Eventually you encounter a waterfall, and yesterday there were carpets of bluebells and wood anemones.

A sign points towards the former American military cemetery at Lisnabreeny, which is worth a detour.

At the top of the glen I crossed the busy Manse Road via a walkway and skirted the grounds of Lisnabreeny House, now a school.

A lane passes Lisnabreeny House, once the home of the Robb family; briefly a youth hostel and army headquarters; before restoration as part of Lagan College.

The old garden is now replanted with broad-leaves and a children's den in the natural play area.

I ambled for some distance further along the country lane before turning back and retracing my footsteps.

Fermanagh DLs


The Viscount Brookeborough, Lord-Lieutenant of County Fermanagh, has been pleased to appoint:-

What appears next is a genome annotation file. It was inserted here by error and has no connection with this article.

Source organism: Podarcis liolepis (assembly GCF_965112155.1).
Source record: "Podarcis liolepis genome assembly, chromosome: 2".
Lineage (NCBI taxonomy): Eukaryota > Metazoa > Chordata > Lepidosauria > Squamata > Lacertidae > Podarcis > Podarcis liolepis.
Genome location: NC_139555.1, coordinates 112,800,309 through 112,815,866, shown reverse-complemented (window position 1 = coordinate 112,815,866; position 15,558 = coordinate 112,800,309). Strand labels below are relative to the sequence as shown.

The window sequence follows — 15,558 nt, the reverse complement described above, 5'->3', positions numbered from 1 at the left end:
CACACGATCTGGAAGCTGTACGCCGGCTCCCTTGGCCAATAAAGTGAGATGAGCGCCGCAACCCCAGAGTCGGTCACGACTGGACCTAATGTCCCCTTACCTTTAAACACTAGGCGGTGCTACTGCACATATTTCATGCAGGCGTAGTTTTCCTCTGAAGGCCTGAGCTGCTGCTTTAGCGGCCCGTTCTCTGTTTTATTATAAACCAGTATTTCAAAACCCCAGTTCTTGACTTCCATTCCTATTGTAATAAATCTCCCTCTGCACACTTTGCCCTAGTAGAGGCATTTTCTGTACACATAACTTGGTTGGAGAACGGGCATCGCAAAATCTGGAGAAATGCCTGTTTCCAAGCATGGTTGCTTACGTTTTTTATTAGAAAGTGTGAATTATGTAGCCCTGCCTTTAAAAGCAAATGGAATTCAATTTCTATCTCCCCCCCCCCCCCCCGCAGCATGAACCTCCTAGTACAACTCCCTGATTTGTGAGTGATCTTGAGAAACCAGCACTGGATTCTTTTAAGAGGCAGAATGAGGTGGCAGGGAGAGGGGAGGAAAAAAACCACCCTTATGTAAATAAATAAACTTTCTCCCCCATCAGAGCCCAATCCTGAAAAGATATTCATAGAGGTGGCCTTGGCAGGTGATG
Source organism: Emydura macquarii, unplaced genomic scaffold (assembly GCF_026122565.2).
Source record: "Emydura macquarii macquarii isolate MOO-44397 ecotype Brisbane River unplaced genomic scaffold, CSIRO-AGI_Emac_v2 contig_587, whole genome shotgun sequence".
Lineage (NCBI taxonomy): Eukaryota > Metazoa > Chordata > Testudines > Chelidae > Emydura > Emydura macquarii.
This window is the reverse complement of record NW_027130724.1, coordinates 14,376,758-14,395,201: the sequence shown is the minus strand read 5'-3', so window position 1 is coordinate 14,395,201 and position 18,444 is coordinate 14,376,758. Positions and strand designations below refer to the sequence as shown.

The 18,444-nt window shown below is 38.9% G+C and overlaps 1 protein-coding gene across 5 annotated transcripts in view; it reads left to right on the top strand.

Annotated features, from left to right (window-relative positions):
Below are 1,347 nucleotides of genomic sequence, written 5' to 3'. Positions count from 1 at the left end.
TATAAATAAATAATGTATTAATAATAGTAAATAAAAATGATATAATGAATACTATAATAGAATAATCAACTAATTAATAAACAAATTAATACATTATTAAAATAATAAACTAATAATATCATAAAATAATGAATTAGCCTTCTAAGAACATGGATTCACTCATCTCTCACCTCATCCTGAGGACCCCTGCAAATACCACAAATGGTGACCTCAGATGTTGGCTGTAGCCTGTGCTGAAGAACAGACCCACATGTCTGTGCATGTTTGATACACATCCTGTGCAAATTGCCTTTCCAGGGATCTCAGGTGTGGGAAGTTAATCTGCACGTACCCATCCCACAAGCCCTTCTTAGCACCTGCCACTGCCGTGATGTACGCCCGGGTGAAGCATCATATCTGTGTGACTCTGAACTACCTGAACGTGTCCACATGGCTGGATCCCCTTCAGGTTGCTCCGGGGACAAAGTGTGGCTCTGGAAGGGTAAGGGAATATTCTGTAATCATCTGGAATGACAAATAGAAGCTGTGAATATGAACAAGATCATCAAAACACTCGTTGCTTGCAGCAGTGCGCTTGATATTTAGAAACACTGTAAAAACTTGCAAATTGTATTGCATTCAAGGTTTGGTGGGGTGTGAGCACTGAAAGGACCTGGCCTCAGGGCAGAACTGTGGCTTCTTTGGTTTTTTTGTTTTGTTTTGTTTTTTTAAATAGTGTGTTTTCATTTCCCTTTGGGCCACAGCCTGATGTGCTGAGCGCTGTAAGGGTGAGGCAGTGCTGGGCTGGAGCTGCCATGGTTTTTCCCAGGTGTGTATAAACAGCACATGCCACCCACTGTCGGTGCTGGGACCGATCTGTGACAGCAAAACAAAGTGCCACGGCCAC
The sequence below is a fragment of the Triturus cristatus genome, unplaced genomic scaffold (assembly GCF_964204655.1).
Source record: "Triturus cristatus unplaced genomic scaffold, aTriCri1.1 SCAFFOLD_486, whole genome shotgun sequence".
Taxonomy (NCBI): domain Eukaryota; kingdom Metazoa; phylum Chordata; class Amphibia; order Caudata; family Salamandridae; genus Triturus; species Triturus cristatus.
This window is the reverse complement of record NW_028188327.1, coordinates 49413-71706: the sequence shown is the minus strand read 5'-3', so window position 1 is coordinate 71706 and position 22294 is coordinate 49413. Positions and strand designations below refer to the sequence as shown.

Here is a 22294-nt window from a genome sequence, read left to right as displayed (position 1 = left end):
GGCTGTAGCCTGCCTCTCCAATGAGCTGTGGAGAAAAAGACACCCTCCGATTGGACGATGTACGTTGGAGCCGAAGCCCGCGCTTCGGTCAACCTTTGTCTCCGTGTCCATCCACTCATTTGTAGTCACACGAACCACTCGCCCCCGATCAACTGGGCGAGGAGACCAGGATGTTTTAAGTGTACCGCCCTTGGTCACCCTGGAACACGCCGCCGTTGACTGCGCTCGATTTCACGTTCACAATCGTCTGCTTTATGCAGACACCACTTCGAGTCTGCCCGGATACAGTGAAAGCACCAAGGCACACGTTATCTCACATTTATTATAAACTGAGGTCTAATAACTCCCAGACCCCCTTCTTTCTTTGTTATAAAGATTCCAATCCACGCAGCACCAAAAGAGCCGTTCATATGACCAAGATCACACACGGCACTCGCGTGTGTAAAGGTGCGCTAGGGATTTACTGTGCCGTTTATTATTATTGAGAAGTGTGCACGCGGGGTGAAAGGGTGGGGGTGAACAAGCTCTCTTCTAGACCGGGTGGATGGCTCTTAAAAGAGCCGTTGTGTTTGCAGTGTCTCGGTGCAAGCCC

• Mr Ernest Fisher, Irvinestown, County Fermanagh
  • Mr Hamish Logan, Ballinamallard, County Fermanagh
  • The Rt Hon John Henry Michael Ninian Earl of Erne, Crom Castle, Newtownbutler, County Fermanagh
  • Mr Anthony Rasdale, Enniskillen, County Fermanagh
  • Dr John Graham, Enniskillen, County Fermanagh
To be Deputy Lieutenants of the County, his Commission bearing date the 1st Day of June, 2016. 

Signed: Lord Lieutenant of the County

Sunday, 22 May 2016

Vegetarian Ulster Fry

The Belmont GHQ Ulster Fry, made with Quorn butcher-style sausages especially for National Vegetarian Week.

Mount Stewart: Floor Restoration

The National Trust seeks to raise funds for the restoration of the central hall floor at Mount Stewart House, County Down, ancestral seat of the Marquesses of Londonderry.

The floor was originally laid with local Scrabo stone.

Scrabo stone was also used for the portico, window surrounds, string course and balustrades of the house.

Scrabo stone fireplace at Belmont GHQ

The central section of the hall floor was arranged in a radiating pattern; whereas in the two apses it was laid in squares and octagons.

The original stone floor is beneath the black and white vinyl tiles and it remains in fair condition.